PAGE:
“Yungin’” is a phrase Ulani Mafate’s little brother used to say frequently.
Mafate said “yungin’” – meaning to be young on the outside and grown on the inside – is a perfect illustration of how societal discrimination affects the life and behavior of black people.
The second-year English student titled her Spring Sing duet with third-year political science student Kevin Jang after the slang word. The original song stems from the men Mafate grew up around, and Jang said it exemplifies the duo’s mutual interest in social commentary. Jang, who will accompany Mafate’s vocals on the piano, said they aim to highlight the difficulties African Americans face.
“In the song, (Mafate) describes how black men are fetishized a lot, but people at the same time don’t recognize the marginalization they face,” Jang said. “We want to examine a different side of the black experience.”
The performance comments on how the racial stereotyping, fetishizing and romanticizing of black people can lead to a loss of identity, Mafate said. “Yungin’” introduces these ideas with the first couple of lines: “Dreadlocks, gold chain, and his face looks blue in the moonlight.”
This specific image of black people often contributes to them being seen as cultural commodities, Jang said. The song, Mafate said, moves from the initial image people associate with black people, into a more realistic portrayal of black life in America with the lyric: “25th Street on the East Side, broken lights, he don’t know no other life.”
“We’re basically painting a picture of what is seen on the outside, which is very beautiful and very personal to (the black community) yet it goes a lot deeper than that,” Mafate said. “Black people are more than just their physical appearance, but they are oftentimes reduced to that. I want to bring that to light.”
Black boys are forced into manhood at a very early age, she said, as they face the harsh realities of a country where black people are five times more likely to be incarcerated than white people. Mafate said she drew on such statistics while writing the song, made especially resonant as her little brother has now personally experienced the American prison system.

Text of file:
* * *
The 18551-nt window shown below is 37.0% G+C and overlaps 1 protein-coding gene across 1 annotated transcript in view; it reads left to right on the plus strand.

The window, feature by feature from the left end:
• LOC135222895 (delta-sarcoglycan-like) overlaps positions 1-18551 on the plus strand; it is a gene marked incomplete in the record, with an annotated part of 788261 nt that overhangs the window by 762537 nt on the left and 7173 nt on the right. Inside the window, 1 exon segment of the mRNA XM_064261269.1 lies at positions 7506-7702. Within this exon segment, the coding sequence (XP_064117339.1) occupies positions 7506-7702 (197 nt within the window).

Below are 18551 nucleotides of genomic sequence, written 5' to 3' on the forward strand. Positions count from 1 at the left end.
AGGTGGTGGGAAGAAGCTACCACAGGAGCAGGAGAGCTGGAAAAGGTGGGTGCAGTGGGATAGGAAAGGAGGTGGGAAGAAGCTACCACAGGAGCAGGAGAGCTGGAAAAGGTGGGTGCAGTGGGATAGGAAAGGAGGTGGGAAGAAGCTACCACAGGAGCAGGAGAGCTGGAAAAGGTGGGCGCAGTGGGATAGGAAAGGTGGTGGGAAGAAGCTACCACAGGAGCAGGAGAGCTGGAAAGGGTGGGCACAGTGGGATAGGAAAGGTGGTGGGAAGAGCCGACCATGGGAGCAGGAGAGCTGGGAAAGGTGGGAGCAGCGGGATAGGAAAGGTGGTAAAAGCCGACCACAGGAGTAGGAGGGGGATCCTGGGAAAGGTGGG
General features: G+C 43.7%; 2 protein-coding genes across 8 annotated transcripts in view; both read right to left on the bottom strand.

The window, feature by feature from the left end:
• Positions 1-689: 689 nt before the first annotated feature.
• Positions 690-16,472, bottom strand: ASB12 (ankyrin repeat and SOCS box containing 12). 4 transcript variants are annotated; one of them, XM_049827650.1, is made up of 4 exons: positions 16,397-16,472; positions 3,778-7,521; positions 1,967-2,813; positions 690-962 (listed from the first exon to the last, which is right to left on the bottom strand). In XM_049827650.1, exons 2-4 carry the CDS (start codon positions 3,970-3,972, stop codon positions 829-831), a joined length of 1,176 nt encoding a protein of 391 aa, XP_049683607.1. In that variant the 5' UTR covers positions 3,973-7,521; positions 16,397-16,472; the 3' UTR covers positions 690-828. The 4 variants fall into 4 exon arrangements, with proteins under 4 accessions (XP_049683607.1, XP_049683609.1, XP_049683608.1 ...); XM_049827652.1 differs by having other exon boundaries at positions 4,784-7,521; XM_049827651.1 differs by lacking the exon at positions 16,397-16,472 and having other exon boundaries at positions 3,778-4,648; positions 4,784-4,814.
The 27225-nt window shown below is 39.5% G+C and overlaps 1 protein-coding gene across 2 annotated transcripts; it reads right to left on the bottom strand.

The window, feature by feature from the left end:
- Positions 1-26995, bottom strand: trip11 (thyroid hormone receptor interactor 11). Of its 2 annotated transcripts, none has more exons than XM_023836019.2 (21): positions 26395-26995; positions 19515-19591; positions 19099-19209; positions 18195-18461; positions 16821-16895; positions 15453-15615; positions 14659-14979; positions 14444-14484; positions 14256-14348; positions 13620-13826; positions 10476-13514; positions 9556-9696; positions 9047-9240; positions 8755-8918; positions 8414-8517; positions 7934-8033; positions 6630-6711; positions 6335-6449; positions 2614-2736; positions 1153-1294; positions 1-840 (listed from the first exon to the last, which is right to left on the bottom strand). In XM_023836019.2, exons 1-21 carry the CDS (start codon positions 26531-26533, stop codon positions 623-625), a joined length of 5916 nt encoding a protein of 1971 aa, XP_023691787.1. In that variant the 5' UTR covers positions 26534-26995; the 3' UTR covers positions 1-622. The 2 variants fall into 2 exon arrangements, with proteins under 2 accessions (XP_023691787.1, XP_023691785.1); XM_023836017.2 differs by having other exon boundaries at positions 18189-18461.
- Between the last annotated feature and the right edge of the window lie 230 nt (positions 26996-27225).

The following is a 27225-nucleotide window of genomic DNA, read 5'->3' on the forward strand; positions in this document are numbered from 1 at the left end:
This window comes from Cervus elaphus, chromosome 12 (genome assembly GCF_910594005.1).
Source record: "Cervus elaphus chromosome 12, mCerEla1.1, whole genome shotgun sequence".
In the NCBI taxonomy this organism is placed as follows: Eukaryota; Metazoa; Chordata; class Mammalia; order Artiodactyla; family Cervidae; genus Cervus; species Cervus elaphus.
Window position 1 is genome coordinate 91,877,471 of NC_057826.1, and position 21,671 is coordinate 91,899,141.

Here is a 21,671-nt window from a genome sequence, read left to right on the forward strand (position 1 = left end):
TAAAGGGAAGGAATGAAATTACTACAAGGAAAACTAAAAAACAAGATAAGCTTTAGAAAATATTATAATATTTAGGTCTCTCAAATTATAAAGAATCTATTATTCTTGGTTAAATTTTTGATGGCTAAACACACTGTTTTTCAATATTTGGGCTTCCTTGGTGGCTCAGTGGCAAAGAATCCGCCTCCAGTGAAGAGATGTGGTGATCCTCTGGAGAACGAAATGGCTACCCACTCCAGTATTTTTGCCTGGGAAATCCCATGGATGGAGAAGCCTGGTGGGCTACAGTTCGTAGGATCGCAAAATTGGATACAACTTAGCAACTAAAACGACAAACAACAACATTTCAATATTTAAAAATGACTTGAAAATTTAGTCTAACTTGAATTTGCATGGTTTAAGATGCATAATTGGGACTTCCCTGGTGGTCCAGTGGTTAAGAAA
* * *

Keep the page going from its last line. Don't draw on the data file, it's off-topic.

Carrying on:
Mafate and Jang, who met as members of Awaken A Capella, said they want every audience member to have their own awakening regarding social and racial issues. Awaken president Danielle Singer, a third-year communication student, said she has not heard their song yet. However, she said she is interested in seeing what they have been up to since their departure from her club, and what message they will present in the song.
While “Yungin’” has an immediate meaning to black communities, Jang said it also carries a universal theme. Audiences should realize people are not one-dimensional, he said, and should be understood beyond their physical appearance by looking instead to their personal backstories and origins.
Mafate hopes the duo’s passion in preparing for Spring Sing will pay off at the show. She is specifically looking forward to the joy of sharing the song she and Jang have poured their hearts into during the past year.
“It’s a song that stresses how important it is to know who you are in a world where there’s hegemony.” Mafate said. “And I want (people) to understand that while the song applies to black men, it can also apply to everyone because the theme is universal.”